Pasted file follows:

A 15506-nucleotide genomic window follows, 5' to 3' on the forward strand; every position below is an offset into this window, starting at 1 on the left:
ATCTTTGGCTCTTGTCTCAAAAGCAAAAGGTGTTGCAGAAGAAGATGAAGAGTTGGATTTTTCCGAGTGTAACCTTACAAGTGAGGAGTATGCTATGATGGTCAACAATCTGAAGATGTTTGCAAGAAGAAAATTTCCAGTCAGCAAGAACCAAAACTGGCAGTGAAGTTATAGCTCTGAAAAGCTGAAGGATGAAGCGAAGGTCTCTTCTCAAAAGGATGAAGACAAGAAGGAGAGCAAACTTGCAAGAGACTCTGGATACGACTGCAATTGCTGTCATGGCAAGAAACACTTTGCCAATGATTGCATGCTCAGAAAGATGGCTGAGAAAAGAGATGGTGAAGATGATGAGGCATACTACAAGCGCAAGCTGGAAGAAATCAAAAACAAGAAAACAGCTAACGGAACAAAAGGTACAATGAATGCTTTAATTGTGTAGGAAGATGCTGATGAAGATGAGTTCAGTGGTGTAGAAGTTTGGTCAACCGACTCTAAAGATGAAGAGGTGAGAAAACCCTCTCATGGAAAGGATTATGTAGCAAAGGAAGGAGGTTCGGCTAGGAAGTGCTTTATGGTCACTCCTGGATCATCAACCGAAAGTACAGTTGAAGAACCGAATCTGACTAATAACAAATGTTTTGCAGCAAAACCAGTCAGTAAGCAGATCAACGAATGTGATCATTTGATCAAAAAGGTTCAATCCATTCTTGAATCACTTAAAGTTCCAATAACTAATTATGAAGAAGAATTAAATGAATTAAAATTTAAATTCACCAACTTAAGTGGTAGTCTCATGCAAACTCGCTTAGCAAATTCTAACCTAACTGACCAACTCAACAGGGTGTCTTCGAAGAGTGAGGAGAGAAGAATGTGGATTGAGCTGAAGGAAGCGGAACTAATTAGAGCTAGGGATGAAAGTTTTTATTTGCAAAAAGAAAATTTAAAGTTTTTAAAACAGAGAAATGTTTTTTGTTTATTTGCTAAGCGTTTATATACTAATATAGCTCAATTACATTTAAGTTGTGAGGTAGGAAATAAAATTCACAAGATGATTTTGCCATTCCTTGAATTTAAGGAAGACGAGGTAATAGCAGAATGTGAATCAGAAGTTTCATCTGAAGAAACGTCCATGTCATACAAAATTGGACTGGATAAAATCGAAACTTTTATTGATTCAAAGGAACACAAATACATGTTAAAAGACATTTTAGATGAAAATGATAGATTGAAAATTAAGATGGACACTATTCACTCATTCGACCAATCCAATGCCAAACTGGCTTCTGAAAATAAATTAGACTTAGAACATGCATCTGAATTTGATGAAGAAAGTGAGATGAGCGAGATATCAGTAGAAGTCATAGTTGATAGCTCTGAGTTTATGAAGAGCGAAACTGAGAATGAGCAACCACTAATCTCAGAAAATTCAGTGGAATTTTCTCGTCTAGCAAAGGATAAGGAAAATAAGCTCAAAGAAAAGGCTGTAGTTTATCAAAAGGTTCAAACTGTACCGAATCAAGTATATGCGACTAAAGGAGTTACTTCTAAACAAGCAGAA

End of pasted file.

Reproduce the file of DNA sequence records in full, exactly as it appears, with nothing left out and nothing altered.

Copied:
A 15506-nucleotide genomic window follows, 5' to 3' on the forward strand; every position below is an offset into this window, starting at 1 on the left:
ATCTTTGGCTCTTGTCTCAAAAGCAAAAGGTGTTGCAGAAGAAGATGAAGAGTTGGATTTTTCCGAGTGTAACCTTACAAGTGAGGAGTATGCTATGATGGTCAACAATCTGAAGATGTTTGCAAGAAGAAAATTTCCAGTCAGCAAGAACCAAAACTGGCAGTGAAGTTATAGCTCTGAAAAGCTGAAGGATGAAGCGAAGGTCTCTTCTCAAAAGGATGAAGACAAGAAGGAGAGCAAACTTGCAAGAGACTCTGGATACGACTGCAATTGCTGTCATGGCAAGAAACACTTTGCCAATGATTGCATGCTCAGAAAGATGGCTGAGAAAAGAGATGGTGAAGATGATGAGGCATACTACAAGCGCAAGCTGGAAGAAATCAAAAACAAGAAAACAGCTAACGGAACAAAAGGTACAATGAATGCTTTAATTGTGTAGGAAGATGCTGATGAAGATGAGTTCAGTGGTGTAGAAGTTTGGTCAACCGACTCTAAAGATGAAGAGGTGAGAAAACCCTCTCATGGAAAGGATTATGTAGCAAAGGAAGGAGGTTCGGCTAGGAAGTGCTTTATGGTCACTCCTGGATCATCAACCGAAAGTACAGTTGAAGAACCGAATCTGACTAATAACAAATGTTTTGCAGCAAAACCAGTCAGTAAGCAGATCAACGAATGTGATCATTTGATCAAAAAGGTTCAATCCATTCTTGAATCACTTAAAGTTCCAATAACTAATTATGAAGAAGAATTAAATGAATTAAAATTTAAATTCACCAACTTAAGTGGTAGTCTCATGCAAACTCGCTTAGCAAATTCTAACCTAACTGACCAACTCAACAGGGTGTCTTCGAAGAGTGAGGAGAGAAGAATGTGGATTGAGCTGAAGGAAGCGGAACTAATTAGAGCTAGGGATGAAAGTTTTTATTTGCAAAAAGAAAATTTAAAGTTTTTAAAACAGAGAAATGTTTTTTGTTTATTTGCTAAGCGTTTATATACTAATATAGCTCAATTACATTTAAGTTGTGAGGTAGGAAATAAAATTCACAAGATGATTTTGCCATTCCTTGAATTTAAGGAAGACGAGGTAATAGCAGAATGTGAATCAGAAGTTTCATCTGAAGAAACGTCCATGTCATACAAAATTGGACTGGATAAAATCGAAACTTTTATTGATTCAAAGGAACACAAATACATGTTAAAAGACATTTTAGATGAAAATGATAGATTGAAAATTAAGATGGACACTATTCACTCATTCGACCAATCCAATGCCAAACTGGCTTCTGAAAATAAATTAGACTTAGAACATGCATCTGAATTTGATGAAGAAAGTGAGATGAGCGAGATATCAGTAGAAGTCATAGTTGATAGCTCTGAGTTTATGAAGAGCGAAACTGAGAATGAGCAACCACTAATCTCAGAAAATTCAGTGGAATTTTCTCGTCTAGCAAAGGATAAGGAAAATAAGCTCAAAGAAAAGGCTGTAGTTTATCAAAAGGTTCAAACTGTACCGAATCAAGTATATGCGACTAAAGGAGTTACTTCTAAACAAGCAGAA